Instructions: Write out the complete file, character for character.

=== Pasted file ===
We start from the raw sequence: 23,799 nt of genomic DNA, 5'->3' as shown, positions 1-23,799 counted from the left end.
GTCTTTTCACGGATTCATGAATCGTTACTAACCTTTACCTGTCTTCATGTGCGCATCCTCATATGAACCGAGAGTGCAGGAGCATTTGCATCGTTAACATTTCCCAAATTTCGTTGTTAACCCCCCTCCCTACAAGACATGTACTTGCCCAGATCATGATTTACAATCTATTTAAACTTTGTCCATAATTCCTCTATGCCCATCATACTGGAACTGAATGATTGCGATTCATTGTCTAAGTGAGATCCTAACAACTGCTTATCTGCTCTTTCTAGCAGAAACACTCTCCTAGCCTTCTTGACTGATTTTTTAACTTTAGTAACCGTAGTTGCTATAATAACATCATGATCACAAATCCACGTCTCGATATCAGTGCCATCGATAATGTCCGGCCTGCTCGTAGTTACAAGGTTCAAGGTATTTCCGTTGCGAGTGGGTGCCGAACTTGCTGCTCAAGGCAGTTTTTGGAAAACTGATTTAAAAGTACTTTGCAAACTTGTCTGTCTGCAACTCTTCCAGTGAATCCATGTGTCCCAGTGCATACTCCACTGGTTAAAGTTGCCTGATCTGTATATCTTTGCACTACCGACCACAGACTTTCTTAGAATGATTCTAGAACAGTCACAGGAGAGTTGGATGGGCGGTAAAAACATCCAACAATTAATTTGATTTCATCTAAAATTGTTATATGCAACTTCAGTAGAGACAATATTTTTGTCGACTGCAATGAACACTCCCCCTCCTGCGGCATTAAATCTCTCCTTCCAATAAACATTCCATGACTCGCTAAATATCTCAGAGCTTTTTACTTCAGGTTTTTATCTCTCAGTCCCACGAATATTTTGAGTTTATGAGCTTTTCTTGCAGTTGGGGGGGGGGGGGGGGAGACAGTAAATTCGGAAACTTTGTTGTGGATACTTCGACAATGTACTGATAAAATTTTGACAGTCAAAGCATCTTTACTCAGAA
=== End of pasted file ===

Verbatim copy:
We start from the raw sequence: 23,799 nt of genomic DNA, 5'->3' as shown, positions 1-23,799 counted from the left end.
GTCTTTTCACGGATTCATGAATCGTTACTAACCTTTACCTGTCTTCATGTGCGCATCCTCATATGAACCGAGAGTGCAGGAGCATTTGCATCGTTAACATTTCCCAAATTTCGTTGTTAACCCCCCTCCCTACAAGACATGTACTTGCCCAGATCATGATTTACAATCTATTTAAACTTTGTCCATAATTCCTCTATGCCCATCATACTGGAACTGAATGATTGCGATTCATTGTCTAAGTGAGATCCTAACAACTGCTTATCTGCTCTTTCTAGCAGAAACACTCTCCTAGCCTTCTTGACTGATTTTTTAACTTTAGTAACCGTAGTTGCTATAATAACATCATGATCACAAATCCACGTCTCGATATCAGTGCCATCGATAATGTCCGGCCTGCTCGTAGTTACAAGGTTCAAGGTATTTCCGTTGCGAGTGGGTGCCGAACTTGCTGCTCAAGGCAGTTTTTGGAAAACTGATTTAAAAGTACTTTGCAAACTTGTCTGTCTGCAACTCTTCCAGTGAATCCATGTGTCCCAGTGCATACTCCACTGGTTAAAGTTGCCTGATCTGTATATCTTTGCACTACCGACCACAGACTTTCTTAGAATGATTCTAGAACAGTCACAGGAGAGTTGGATGGGCGGTAAAAACATCCAACAATTAATTTGATTTCATCTAAAATTGTTATATGCAACTTCAGTAGAGACAATATTTTTGTCGACTGCAATGAACACTCCCCCTCCTGCGGCATTAAATCTCTCCTTCCAATAAACATTCCATGACTCGCTAAATATCTCAGAGCTTTTTACTTCAGGTTTTTATCTCTCAGTCCCACGAATATTTTGAGTTTATGAGCTTTTCTTGCAGTTGGGGGGGGGGGGGGGGAGACAGTAAATTCGGAAACTTTGTTGTGGATACTTCGACAATGTACTGATAAAATTTTGACAGTCAAAGCATCTTTACTCAGAA